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Falcons vs. Panthers: What to watch for on Saturday

A list of the most significant things to watch for on Sunday. Containing Jonathan Stewart, Julio Jones’ return, and Matt Ryan overcoming his past is featured.

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NFL: Carolina Panthers at Atlanta Falcons Jason Getz-USA TODAY Sports

For the first time since December 28th, 2014, the Atlanta Falcons are one win away from securing a playoff spot. They are facing the same opponent as that fateful day in the Carolina Panthers.

Unlike two years ago, the Falcons aren’t in a do-or-die situation. They don’t have the worst defense in the league or play in an abysmal division. Dan Quinn and the coaching staff have built a formidable contender that is capable of making a deep run in January.

Despite being essentially eliminated, Carolina will provide a sturdy test. They aren’t going to lay down against a bitter division rival. By facing the reigning MVP and disciplined defense, the Falcons aren’t going to ease into a third consecutive victory. Matt Ryan tends to struggle in Carolina. What better way for the MVP candidate to become one of the clear favorites, then by overcoming a notorious obstacle. Here are five things to watch for on Saturday.

Containing a rejuvenated Jonathan Stewart

In their last two previous matchups, Carolina has been without their reliable running back. Stewart’s absence forced the offense into becoming more one-dimensional. Cam Newton attempted thirty passes, while a trio of running back replacements only received 12 carries in their shocking 20-13 loss last season. The unbalanced game plan put more pressure on a below average receiving corps and shaky offensive line. Vic Beasley and Dwight Freeney harassed Newton in those respective defeats. Carolina’s offense isn’t built on throwing the ball 35 to 40 times a game. Attempting to partake in a shootout against the Falcons is the equivalent of playing with fire.

Look for offensive coordinator Mike Shula to lean on Stewart, especially with Newton’s ailing right shoulder. Teams have found success running on Atlanta’s undersized front seven. They also realize how the Falcons offense is capable of scoring at will. Carolina could follow Philadelphia’s blueprint by establishing the run and running a more ball control style offense. Stewart was outstanding against Washington, as he was using vicious stiff arms and constantly breaking tackles. The veteran running back’s cutting ability created bigger gains as well. They heavily featured him on Monday night and won’t hesitate to do so again, due to this particular matchup. Dan Quinn’s defense can’t be reckless against an elusive running back like Stewart.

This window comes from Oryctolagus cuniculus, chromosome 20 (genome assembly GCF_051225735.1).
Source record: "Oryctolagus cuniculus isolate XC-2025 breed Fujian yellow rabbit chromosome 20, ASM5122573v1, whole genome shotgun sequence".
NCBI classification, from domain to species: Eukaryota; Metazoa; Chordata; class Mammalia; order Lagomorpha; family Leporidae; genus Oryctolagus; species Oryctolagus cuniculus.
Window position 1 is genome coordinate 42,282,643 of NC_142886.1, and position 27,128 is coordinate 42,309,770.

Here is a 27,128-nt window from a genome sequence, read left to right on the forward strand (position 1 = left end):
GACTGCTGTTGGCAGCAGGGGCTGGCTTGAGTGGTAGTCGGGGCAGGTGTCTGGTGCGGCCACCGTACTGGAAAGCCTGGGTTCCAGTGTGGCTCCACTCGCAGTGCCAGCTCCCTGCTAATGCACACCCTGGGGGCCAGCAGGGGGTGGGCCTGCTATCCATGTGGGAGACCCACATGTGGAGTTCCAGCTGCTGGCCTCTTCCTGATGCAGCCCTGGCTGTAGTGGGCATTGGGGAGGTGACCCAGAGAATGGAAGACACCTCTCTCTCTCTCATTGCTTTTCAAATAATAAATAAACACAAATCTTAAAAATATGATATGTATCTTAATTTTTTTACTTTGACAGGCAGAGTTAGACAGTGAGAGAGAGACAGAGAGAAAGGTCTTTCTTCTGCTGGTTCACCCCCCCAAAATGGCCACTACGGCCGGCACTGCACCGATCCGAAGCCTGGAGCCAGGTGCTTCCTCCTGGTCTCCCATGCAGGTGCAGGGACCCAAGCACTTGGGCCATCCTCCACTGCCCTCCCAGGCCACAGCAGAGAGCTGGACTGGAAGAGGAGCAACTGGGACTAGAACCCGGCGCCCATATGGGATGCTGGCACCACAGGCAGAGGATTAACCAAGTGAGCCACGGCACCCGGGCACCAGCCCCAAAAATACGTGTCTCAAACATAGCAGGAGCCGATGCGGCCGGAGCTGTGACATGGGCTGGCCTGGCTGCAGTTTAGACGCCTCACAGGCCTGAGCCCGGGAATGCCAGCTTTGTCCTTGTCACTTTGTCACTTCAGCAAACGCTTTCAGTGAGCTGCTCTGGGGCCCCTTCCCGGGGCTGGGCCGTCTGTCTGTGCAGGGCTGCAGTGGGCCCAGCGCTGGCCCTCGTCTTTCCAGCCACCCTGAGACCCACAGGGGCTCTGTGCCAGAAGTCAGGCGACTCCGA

Julio Jones’ return

Jones will officially return on Saturday. The coaching staff wisely rested him over the past two weeks to get healthy for this crucial stretch. Jones is known as a human highlight reel. It was taken to another level during Atlanta’s previous two victories over Carolina. The superstar wide receiver’s catch over Luke Kuechly will always be a historic moment based on Carolina’s undefeated season being ended in the same game. Jones won the battle of All-Pro players on an extraordinary play. That performance was topped in October, as he caught 12 passes for 300 yards and a game-sealing touchdown.

Jones exploited Carolina’s bizarre decision to play man coverage. Their secondary didn’t have a chance leaving inexperienced and below average cornerbacks on an island. From running digs to crossing routes, Jones repeatedly found himself open downfield. It left the Panthers hopeless, which translated into Bene Benwikere being jobless.

It’s difficult to set statistical expectations for Jones. He is coming off a two \-week layoff and Carolina’s coaching staff is bound to make adjustments. They could allow promising rookie James Bradberry to shadow him, along with providing safety help. Between his overall recovery to how the Panthers coaching staff implements a strategy towards containing him, there are plenty of variables to watch for in a compelling divisional game.

Matt Ryan face a daunting familiar task